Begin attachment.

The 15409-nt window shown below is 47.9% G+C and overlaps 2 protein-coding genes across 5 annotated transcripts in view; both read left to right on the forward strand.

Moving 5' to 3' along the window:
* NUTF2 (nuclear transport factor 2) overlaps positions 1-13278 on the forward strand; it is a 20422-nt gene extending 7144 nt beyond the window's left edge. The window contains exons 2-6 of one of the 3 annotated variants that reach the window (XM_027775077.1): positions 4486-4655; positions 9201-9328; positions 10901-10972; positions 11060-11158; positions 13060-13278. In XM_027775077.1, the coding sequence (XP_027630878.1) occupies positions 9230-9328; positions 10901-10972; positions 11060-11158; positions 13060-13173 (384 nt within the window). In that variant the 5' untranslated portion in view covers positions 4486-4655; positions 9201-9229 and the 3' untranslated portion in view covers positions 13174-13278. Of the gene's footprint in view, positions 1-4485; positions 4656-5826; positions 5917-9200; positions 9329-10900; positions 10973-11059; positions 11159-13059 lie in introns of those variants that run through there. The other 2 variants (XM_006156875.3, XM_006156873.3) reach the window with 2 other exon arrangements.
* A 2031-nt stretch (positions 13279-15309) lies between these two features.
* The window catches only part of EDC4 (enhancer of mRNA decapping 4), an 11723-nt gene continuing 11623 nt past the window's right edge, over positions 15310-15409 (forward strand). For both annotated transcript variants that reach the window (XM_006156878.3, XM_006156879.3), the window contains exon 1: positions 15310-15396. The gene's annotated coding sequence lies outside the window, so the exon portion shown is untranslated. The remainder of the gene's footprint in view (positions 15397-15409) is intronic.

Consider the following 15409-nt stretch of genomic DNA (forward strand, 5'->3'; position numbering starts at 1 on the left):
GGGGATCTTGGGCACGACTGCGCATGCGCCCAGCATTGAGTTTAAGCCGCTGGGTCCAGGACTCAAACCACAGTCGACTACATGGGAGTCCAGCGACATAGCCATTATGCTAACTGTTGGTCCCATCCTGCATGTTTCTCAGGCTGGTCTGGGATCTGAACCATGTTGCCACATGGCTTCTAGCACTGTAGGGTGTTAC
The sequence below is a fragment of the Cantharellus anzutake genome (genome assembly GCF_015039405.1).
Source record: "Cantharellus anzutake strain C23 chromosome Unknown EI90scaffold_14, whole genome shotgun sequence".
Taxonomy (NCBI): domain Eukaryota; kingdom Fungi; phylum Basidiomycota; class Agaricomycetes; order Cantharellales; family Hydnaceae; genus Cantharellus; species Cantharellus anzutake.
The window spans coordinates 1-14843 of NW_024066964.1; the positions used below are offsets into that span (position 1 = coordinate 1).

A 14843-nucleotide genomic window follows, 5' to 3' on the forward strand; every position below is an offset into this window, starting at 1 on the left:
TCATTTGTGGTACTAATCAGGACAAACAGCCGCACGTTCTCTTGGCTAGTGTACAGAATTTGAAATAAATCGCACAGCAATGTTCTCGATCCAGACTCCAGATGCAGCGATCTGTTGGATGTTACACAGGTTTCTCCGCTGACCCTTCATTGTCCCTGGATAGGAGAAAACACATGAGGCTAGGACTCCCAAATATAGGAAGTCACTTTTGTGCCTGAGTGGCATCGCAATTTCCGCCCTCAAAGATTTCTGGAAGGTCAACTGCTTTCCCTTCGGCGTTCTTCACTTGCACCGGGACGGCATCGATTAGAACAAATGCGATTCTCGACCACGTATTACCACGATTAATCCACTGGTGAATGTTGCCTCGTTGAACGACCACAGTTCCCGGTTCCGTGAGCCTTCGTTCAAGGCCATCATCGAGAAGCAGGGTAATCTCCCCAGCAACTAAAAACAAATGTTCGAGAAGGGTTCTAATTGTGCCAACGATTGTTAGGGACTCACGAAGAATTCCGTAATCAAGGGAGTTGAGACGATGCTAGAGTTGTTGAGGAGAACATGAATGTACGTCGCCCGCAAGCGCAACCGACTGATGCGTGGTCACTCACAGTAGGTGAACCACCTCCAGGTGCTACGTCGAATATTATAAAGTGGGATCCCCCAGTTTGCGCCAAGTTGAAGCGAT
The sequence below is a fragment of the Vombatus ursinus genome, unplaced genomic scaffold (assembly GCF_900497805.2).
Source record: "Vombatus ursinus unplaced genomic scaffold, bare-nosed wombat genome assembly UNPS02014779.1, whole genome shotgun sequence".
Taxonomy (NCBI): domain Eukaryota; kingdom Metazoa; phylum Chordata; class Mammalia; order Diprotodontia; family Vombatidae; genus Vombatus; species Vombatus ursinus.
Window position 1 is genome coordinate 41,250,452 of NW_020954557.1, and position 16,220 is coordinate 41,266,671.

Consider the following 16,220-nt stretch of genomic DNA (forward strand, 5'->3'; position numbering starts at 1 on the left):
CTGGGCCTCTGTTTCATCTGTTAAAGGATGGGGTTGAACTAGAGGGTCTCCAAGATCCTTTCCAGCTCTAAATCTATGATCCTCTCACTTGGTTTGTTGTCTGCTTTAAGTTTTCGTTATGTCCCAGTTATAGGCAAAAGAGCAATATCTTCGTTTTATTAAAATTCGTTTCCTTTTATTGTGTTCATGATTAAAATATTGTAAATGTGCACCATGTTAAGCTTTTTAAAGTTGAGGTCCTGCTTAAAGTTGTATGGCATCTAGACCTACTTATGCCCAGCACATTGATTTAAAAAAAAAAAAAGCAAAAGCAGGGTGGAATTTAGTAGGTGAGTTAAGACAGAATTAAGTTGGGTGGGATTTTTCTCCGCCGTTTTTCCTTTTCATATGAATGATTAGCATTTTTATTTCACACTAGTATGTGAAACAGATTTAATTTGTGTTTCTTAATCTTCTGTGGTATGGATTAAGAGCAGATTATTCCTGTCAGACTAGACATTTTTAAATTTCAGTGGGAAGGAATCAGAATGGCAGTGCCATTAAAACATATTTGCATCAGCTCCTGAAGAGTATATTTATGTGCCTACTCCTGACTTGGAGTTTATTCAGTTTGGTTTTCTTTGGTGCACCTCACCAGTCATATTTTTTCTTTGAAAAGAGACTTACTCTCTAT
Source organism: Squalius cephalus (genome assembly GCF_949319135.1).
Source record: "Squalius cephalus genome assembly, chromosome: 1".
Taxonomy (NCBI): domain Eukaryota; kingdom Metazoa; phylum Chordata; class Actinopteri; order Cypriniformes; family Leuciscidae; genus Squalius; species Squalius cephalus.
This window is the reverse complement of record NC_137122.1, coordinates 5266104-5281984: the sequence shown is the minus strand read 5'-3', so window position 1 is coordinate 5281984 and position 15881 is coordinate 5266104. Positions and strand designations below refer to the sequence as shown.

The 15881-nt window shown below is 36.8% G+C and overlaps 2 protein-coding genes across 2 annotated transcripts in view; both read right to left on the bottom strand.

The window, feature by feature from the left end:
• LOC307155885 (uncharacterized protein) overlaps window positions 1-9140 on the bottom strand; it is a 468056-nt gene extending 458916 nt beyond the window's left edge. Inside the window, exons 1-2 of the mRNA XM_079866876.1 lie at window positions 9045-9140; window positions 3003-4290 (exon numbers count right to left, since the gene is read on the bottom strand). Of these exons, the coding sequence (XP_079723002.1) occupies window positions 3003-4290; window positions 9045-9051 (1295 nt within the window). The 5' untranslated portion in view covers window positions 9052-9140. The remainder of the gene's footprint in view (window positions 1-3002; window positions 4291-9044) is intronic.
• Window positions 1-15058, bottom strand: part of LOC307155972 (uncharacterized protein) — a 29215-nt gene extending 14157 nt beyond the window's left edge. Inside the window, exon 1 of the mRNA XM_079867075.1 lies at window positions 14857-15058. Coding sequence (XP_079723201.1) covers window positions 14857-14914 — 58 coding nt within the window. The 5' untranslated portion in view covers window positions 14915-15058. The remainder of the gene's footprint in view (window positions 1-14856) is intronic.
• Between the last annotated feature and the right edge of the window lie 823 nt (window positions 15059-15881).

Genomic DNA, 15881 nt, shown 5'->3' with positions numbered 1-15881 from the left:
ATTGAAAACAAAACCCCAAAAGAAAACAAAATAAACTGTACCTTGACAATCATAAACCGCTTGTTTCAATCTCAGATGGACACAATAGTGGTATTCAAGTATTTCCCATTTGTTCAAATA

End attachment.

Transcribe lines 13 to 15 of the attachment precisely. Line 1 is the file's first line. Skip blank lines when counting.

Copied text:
TCATTTGTGGTACTAATCAGGACAAACAGCCGCACGTTCTCTTGGCTAGTGTACAGAATTTGAAATAAATCGCACAGCAATGTTCTCGATCCAGACTCCAGATGCAGCGATCTGTTGGATGTTACACAGGTTTCTCCGCTGACCCTTCATTGTCCCTGGATAGGAGAAAACACATGAGGCTAGGACTCCCAAATATAGGAAGTCACTTTTGTGCCTGAGTGGCATCGCAATTTCCGCCCTCAAAGATTTCTGGAAGGTCAACTGCTTTCCCTTCGGCGTTCTTCACTTGCACCGGGACGGCATCGATTAGAACAAATGCGATTCTCGACCACGTATTACCACGATTAATCCACTGGTGAATGTTGCCTCGTTGAACGACCACAGTTCCCGGTTCCGTGAGCCTTCGTTCAAGGCCATCATCGAGAAGCAGGGTAATCTCCCCAGCAACTAAAAACAAATGTTCGAGAAGGGTTCTAATTGTGCCAACGATTGTTAGGGACTCACGAAGAATTCCGTAATCAAGGGAGTTGAGACGATGCTAGAGTTGTTGAGGAGAACATGAATGTACGTCGCCCGCAAGCGCAACCGACTGATGCGTGGTCACTCACAGTAGGTGAACCACCTCCAGGTGCTACGTCGAATATTATAAAGTGGGATCCCCCAGTTTGCGCCAAGTTGAAGCGAT
The sequence below is a fragment of the Vombatus ursinus genome, unplaced genomic scaffold (assembly GCF_900497805.2).
Source record: "Vombatus ursinus unplaced genomic scaffold, bare-nosed wombat genome assembly UNPS02014779.1, whole genome shotgun sequence".